Personal Finance

Supreme Court decision on student loan forgiveness expected Friday

Key Points
  • Within 24 hours, student loan borrowers are likely to learn the fate of the Biden administration's debt forgiveness plan.
  • The Supreme Court is expected to issue its decision Friday, which could be the last day of its term before it breaks for summer recess.
Visitors with signs regarding student loan payments outside of the US Supreme Court in Washington, DC, US, on Tuesday, June 27, 2023.
Al Drago | Bloomberg | Getty Images

The Supreme Court's term is almost over and the justices still haven't issued a decision on President Joe Biden's plan to cancel up to $20,000 for tens of millions of Americans. But the ruling is almost certain to come out Friday, experts say.

"I would expect it then, absent some very unusual circumstances," said Amy Howe, a co-founder of Scotusblog.

Jed Shugerman, a law professor at Fordham University and Boston University, agreed, saying it was "almost certain" that the justices will issue the rest of their decisions Friday before they break for their summer recess.

"The justices preserve July and August for getting out of town," he said.

There is only a small chance that the justices add another decision day next week or request more time with this case.

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Borrowers should be able to read the ruling on the Supreme Court's website, likely sometime Friday morning.

The other big decision expected tomorrow, 303 Creative Inc. v. Elenis, involves a Colorado web designer who objects to providing services for same-sex marriages.

What's at stake in loan forgiveness decision

The justices' ruling will determine whether the Biden administration can move forward with its plan to wipe out more than a quarter of the country's $1.7 trillion in outstanding federal student debt.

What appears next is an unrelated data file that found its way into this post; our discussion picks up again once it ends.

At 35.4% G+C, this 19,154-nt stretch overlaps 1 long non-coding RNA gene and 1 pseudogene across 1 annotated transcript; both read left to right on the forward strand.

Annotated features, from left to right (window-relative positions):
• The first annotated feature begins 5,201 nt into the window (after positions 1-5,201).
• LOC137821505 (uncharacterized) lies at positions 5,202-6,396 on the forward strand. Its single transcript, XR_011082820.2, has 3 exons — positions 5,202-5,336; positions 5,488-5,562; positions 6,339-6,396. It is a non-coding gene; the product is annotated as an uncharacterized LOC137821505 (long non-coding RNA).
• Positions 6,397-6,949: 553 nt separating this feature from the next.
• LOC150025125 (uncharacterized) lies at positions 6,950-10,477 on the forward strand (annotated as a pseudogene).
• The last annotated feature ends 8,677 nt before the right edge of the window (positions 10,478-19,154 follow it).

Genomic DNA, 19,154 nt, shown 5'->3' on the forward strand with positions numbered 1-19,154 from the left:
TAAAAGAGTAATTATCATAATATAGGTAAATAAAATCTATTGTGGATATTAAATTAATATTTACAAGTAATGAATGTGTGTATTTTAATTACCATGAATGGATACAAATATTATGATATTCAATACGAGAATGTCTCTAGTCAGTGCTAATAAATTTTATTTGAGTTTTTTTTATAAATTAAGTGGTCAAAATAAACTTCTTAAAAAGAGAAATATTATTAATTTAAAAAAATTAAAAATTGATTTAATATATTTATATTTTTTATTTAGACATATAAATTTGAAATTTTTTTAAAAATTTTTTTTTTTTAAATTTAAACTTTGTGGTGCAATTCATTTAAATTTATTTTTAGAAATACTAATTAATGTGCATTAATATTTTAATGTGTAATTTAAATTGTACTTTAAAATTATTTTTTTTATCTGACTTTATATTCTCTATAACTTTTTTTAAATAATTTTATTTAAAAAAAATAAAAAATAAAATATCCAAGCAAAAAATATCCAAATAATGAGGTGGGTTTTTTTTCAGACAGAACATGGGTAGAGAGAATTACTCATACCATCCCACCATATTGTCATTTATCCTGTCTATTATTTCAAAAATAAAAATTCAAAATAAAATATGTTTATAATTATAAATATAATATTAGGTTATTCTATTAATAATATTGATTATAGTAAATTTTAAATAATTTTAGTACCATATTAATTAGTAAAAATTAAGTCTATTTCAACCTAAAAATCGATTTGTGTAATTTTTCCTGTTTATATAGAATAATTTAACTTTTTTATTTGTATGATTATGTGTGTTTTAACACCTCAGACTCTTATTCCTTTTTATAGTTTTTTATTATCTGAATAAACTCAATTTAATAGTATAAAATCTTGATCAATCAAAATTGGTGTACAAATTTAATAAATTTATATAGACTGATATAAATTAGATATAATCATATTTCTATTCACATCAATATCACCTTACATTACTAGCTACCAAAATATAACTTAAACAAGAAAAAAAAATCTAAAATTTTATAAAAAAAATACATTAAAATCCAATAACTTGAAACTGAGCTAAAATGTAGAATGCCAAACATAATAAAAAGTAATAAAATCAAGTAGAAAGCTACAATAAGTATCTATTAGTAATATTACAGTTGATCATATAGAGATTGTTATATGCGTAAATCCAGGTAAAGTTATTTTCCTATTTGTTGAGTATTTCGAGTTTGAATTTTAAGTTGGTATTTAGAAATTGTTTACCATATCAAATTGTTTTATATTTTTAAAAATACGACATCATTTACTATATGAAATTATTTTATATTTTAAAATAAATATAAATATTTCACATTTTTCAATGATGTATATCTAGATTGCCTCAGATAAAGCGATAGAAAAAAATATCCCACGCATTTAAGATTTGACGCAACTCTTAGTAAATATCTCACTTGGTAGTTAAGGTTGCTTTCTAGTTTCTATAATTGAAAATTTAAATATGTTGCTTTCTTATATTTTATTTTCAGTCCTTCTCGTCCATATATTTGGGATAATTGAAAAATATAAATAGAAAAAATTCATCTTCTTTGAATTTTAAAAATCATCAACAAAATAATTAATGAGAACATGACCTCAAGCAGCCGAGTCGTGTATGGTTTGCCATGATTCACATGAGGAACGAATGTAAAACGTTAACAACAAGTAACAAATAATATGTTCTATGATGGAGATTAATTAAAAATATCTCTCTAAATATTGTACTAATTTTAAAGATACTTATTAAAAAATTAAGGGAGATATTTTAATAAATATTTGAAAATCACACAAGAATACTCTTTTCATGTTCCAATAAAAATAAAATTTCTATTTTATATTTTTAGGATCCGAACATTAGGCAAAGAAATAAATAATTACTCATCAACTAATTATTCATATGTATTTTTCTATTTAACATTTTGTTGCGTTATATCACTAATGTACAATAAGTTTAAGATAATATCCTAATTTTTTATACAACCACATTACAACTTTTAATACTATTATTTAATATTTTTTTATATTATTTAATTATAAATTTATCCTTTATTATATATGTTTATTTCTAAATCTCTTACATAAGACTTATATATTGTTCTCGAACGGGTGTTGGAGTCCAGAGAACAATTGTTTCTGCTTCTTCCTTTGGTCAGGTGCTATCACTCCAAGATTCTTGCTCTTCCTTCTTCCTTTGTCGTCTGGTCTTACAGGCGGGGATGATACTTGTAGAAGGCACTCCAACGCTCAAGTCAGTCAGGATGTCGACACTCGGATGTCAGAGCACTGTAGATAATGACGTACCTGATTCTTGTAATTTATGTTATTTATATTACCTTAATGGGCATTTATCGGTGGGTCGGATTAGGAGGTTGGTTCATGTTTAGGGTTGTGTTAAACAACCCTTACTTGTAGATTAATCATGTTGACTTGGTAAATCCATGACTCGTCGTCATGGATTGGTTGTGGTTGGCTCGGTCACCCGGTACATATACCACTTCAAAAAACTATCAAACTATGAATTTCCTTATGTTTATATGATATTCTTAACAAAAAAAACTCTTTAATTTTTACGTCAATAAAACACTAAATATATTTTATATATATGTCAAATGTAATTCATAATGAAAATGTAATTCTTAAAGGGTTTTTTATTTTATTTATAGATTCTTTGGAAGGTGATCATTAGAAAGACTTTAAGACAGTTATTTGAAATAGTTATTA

Roughly 14 million people would have their student debt entirely cleared by the program, according to an estimate by higher education expert Mark Kantrowitz.

In total, around 37 million people would be eligible for some loan cancellation, Kantrowitz estimates — up to $20,000 if they received a Pell Grant in college, a type of aid for low-income families, or as much as $10,000 if they did not.

Shortly after Biden announced his plan, the legal challenges piled up. The program has now faced at least six lawsuits from Republican-backed states and conservative groups, most of which accuse the president of executive overreach.

Two of those legal challenges made it to the Supreme Court: one brought by six GOP-led states — Arkansas, Iowa, Kansas, Missouri, Nebraska and South Carolina — and another backed by the Job Creators Network Foundation, a conservative advocacy organization.

Justices consider executive authority to cancel debt

In the cases, the justices examined whether Biden has the power to forgive so much student debt without authorization from Congress. And at an estimated cost of $400 billion, the policy would be among the most expensive executive actions in U.S. history.

Biden officials insist that he's acting within the law, pointing out that the Heroes Act of 2003, which is a product of the 9/11 terrorist attacks, grants the U.S. secretary of education the authority to make changes to the federal student loan system during national emergencies. The country was operating under an emergency declaration due to Covid-19 when the president rolled out his forgiveness plan.

The plaintiffs trying to block forgiveness say the president is incorrectly using the law, which they argue allows only for narrow applications of relief and not the kind of across-the-board loan cancellation the president wants to deliver.

What's at stake as the Supreme Court weighs student loan debt forgiveness
The almost $2 trillion student debt relief battle

The justices also considered whether the plaintiffs suing the Biden administration had successfully shown they'd be harmed by the president's policy, which is typically a requirement to gain the right to sue. The need to prove so-called legal standing is designed to prevent people from suing against different policies and programs simply because they disagree with them.

Multiple justices, including some of the conservatives, seemed unconvinced during oral arguments that the plaintiffs had proven injury, Shugerman said. As a result, although most pundits expect forgiveness to be struck down given the high court's conservative majority, there is still a possibility for it to survive.

For now, Kantrowitz said to borrowers, "Hold tight."